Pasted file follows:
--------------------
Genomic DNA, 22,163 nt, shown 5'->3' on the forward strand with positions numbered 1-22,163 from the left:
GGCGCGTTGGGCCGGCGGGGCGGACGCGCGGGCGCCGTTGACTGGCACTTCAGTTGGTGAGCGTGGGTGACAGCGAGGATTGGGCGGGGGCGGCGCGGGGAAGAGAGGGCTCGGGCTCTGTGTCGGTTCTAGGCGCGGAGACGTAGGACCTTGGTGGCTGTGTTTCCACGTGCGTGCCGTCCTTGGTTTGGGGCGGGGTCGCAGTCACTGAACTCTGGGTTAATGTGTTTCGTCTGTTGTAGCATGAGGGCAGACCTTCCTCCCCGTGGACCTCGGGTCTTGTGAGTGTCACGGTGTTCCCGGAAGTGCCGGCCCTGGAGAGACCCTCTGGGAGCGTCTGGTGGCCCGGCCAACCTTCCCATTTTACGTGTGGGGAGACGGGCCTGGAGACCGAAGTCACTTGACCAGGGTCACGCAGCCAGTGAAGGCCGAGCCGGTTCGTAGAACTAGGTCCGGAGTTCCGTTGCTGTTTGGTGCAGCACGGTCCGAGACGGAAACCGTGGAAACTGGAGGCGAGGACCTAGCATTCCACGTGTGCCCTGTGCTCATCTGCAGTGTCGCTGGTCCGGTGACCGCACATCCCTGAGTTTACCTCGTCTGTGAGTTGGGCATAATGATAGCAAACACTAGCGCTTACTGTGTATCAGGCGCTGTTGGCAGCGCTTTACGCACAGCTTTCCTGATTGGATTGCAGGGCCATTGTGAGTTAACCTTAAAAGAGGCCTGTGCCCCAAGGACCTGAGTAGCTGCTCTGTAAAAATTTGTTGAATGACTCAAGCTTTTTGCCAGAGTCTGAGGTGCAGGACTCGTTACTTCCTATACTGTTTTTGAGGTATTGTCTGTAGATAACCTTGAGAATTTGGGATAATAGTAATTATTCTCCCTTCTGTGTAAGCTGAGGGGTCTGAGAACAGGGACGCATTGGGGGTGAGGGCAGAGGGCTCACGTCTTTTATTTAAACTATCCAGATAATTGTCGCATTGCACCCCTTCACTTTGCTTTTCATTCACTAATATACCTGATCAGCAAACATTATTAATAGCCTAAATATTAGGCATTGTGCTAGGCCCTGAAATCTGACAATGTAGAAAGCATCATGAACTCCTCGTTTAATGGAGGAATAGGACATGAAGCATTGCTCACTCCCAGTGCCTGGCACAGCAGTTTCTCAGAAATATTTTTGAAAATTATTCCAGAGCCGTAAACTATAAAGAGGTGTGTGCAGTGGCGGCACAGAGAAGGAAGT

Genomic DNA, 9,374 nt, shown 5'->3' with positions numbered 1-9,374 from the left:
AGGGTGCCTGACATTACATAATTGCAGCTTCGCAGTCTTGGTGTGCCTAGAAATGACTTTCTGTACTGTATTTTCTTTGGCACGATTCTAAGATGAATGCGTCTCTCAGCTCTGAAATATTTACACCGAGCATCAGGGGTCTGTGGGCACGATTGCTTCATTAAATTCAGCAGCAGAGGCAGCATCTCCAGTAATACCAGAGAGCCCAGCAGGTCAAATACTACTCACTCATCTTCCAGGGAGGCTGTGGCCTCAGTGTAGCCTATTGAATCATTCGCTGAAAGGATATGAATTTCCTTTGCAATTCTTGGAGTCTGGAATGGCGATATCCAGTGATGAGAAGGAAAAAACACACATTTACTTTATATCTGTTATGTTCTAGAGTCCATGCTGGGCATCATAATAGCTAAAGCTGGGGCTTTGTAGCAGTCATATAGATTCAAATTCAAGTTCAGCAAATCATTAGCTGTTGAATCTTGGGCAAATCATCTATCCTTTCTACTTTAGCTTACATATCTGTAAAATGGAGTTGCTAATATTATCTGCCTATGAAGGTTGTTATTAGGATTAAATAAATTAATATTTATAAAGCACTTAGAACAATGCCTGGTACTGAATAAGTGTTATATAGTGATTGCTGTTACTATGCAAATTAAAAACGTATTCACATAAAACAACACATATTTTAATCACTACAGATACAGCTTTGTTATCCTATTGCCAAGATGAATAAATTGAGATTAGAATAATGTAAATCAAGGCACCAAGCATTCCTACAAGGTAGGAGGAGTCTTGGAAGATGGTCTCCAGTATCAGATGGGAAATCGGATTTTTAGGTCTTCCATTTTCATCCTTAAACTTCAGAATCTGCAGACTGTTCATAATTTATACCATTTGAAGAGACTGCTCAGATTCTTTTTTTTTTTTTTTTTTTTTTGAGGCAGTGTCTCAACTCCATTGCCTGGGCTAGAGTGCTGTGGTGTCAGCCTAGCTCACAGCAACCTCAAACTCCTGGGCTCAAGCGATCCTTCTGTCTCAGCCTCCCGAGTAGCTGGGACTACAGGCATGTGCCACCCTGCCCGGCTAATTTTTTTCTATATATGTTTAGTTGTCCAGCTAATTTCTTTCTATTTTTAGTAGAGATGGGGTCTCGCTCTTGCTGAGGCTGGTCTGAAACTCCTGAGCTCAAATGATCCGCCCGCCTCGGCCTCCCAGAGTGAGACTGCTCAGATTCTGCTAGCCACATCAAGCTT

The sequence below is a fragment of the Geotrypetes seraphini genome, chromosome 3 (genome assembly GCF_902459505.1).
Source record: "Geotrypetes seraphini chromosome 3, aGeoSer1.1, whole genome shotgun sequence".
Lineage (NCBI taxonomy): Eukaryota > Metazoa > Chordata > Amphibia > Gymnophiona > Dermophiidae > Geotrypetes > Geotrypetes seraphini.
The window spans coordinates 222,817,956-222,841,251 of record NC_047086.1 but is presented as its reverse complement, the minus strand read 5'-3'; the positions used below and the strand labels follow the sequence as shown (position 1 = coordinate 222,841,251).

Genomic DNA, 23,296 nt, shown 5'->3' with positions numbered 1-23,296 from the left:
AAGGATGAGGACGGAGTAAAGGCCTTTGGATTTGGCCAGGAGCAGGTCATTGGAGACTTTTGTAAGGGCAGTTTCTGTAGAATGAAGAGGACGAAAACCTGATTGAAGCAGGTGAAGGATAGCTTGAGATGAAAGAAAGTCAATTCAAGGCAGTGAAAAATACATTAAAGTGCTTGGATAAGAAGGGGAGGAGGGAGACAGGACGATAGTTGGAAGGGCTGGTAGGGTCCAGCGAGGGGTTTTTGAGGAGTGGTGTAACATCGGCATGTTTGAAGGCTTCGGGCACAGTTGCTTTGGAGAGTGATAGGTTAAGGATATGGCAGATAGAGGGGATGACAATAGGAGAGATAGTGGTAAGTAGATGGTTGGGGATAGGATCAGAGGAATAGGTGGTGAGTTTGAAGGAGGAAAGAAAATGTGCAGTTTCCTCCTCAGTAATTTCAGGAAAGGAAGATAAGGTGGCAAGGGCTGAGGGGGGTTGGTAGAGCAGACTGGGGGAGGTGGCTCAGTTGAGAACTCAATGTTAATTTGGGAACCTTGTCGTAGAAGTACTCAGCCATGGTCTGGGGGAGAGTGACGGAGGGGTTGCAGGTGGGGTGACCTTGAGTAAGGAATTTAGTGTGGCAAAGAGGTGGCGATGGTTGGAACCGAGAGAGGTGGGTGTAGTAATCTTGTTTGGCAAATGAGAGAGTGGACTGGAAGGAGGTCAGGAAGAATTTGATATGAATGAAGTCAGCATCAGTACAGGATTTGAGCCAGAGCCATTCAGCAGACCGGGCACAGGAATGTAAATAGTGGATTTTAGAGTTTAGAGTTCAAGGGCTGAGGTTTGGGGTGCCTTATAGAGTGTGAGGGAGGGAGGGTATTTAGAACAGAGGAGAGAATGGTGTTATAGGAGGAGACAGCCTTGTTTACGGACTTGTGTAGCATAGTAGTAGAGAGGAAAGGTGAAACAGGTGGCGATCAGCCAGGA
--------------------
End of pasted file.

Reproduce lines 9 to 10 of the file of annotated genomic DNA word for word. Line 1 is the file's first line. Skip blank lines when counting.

Genomic DNA, 23,296 nt, shown 5'->3' with positions numbered 1-23,296 from the left:
AAGGATGAGGACGGAGTAAAGGCCTTTGGATTTGGCCAGGAGCAGGTCATTGGAGACTTTTGTAAGGGCAGTTTCTGTAGAATGAAGAGGACGAAAACCTGATTGAAGCAGGTGAAGGATAGCTTGAGATGAAAGAAAGTCAATTCAAGGCAGTGAAAAATACATTAAAGTGCTTGGATAAGAAGGGGAGGAGGGAGACAGGACGATAGTTGGAAGGGCTGGTAGGGTCCAGCGAGGGGTTTTTGAGGAGTGGTGTAACATCGGCATGTTTGAAGGCTTCGGGCACAGTTGCTTTGGAGAGTGATAGGTTAAGGATATGGCAGATAGAGGGGATGACAATAGGAGAGATAGTGGTAAGTAGATGGTTGGGGATAGGATCAGAGGAATAGGTGGTGAGTTTGAAGGAGGAAAGAAAATGTGCAGTTTCCTCCTCAGTAATTTCAGGAAAGGAAGATAAGGTGGCAAGGGCTGAGGGGGGTTGGTAGAGCAGACTGGGGGAGGTGGCTCAGTTGAGAACTCAATGTTAATTTGGGAACCTTGTCGTAGAAGTACTCAGCCATGGTCTGGGGGAGAGTGACGGAGGGGTTGCAGGTGGGGTGACCTTGAGTAAGGAATTTAGTGTGGCAAAGAGGTGGCGATGGTTGGAACCGAGAGAGGTGGGTGTAGTAATCTTGTTTGGCAAATGAGAGAGTGGACTGGAAGGAGGTCAGGAAGAATTTGATATGAATGAAGTCAGCATCAGTACAGGATTTGAGCCAGAGCCATTCAGCAGACCGGGCACAGGAATGTAAATAGTGGATTTTAGAGTTTAGAGTTCAAGGGCTGAGGTTTGGGGTGCCTTATAGAGTGTGAGGGAGGGAGGGTATTTAGAACAGAGGAGAGAATGGTGTTATAGGAGGAGACAGCCTTGTTTACGGACTTGTGTAGCATAGTAGTAGAGAGGAAAGGTGAAACAGGTGGCGATCAGCCAGGA